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Pediatric and adult sarcoma patients at Johns Hopkins are treated by a team of sarcoma experts that include medical and radiation oncologists, orthopedics and plastic surgeons. Through the Johns Hopkins Sarcoma Center, patients also have access to the latest clinical trials and treatments integrated into a comprehensive care plan.
Johns Hopkins sarcoma experts use the latest technology, surgical techniques and clinical trials to treat sarcomas in patients of all ages. Our multidisciplinary team meets weekly to review and coordinate care for all sarcoma patients.
About Ewing's Sarcoma
Sarcomas are a rare type of malignant tumor that can be divided into two groups: bone sarcomas and soft tissue sarcomas. Each year, approximately 8,900 new cases of bone and soft tissue sarcomas are diagnosed. Of the approximate 8,900 new cases, 650-700 children and adolescents younger than 20 years of age are diagnosed with bone sarcomas and 850-900 with soft tissue sarcomas.
Ewing's sarcoma is the second-most common cancerous bone tumor affecting children and young adults. It gets its name from Dr. James Ewing, the doctor who first described the tumor in the 1920s.
Ewing’s sarcoma may arise anywhere in the body, but it usually originates in the long bones of arms and legs, the pelvis or the chest. Though more rare, it may also develop in the skull or flat bones of the trunk. While it is most often a bone tumor, Ewing’s sarcoma can develop in the soft tissue near bones as well.
Under the microscope, Ewing’s sarcoma is characterized by small, round, blue cells. Primitive neuroectodermal tumors (PNET) are very rare molecularly-related tumors that often arise outside of the bone and are treated the same as Ewing's sarcoma.
While Ewing’s sarcoma can occur anytime during childhood, it most commonly develops during puberty when bones are growing rapidly. This type of cancer is uncommon in African-American, African, and Chinese children.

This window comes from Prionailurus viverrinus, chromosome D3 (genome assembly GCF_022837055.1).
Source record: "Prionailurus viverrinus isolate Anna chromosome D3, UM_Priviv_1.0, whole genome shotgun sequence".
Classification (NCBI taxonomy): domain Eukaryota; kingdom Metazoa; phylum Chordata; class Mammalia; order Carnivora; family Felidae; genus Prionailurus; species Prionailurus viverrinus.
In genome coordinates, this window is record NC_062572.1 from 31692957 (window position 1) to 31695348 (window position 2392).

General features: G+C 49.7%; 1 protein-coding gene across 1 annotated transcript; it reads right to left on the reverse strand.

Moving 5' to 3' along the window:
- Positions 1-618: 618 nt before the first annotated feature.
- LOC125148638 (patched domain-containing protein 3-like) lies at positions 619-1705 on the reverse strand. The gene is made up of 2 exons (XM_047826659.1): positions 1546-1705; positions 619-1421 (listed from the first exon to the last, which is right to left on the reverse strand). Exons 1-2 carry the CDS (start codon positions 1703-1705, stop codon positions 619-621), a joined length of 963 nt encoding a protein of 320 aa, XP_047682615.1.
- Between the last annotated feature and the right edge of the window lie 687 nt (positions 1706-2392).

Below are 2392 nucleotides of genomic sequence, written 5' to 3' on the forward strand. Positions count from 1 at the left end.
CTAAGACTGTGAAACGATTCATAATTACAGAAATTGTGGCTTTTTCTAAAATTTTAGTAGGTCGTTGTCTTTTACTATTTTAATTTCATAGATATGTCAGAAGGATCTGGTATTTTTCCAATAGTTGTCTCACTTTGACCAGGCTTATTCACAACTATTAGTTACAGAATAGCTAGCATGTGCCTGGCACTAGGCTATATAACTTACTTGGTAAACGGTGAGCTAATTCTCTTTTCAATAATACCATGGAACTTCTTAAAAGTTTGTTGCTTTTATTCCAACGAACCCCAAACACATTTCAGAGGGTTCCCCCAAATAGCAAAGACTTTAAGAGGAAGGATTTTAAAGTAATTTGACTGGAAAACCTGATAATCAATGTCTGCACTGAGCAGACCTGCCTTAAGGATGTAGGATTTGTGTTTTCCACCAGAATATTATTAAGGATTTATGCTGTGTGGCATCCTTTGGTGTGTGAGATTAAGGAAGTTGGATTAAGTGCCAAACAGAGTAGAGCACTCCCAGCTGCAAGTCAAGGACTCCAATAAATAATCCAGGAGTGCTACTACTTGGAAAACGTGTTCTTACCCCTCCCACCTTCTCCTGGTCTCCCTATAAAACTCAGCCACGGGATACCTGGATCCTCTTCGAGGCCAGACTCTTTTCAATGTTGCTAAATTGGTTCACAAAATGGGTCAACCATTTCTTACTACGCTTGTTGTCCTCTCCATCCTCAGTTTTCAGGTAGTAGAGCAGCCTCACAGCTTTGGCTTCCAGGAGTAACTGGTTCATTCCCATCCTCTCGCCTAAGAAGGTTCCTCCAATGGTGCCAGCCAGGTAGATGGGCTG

Ewing's Sarcoma Treatment
Treatment options for Ewing’s sarcoma include surgery, chemotherapy and radiation therapy. Several cycles of chemotherapy (treatment with anticancer drugs) is usually suggested as the first stage of therapy to shrink the primary or main tumor. Chemotherapy drug regimens may include adriamycin, vincristine, cyclophosphamide, etoposide and ifosfamide.
Unlike osteosarcomas, Ewing’s sarcomas are sensitive to radiation, which can be used treat the primary site of the disease. Radiation occasionally is used as an alternative treatment to surgery in areas where it is unlikely that all tumor cells will be removed, such as the spine, or if it is too difficult to restore function after surgery, such as the pelvis.
Generally, if the cancer can be removed, surgery is recommended since radiation therapy may have profound side effects, especially in young children. Patients treated with surgery alone or surgery and radiation have a lower chance of cancer recurrence than if they were treated with radiation alone. Additional chemotherapy is given following surgery or radiation therapy to destroy any tumor cells that may have spread to other parts of the body.
Follow-Up and Survivorship Care
Ewing’s sarcoma patients will be monitored with x-rays of the original tumor every three to six months for three to five years. Similarly, patients will have regular CT scans of the lungs and periodic bone scans to detect recurrence as early as possible. For the rest of their lives, patients will have yearly x-rays of the area of the original tumor to monitor any reconstructive devices and healing of the limb. Exercises may be suggested to increase the function of the affected limb.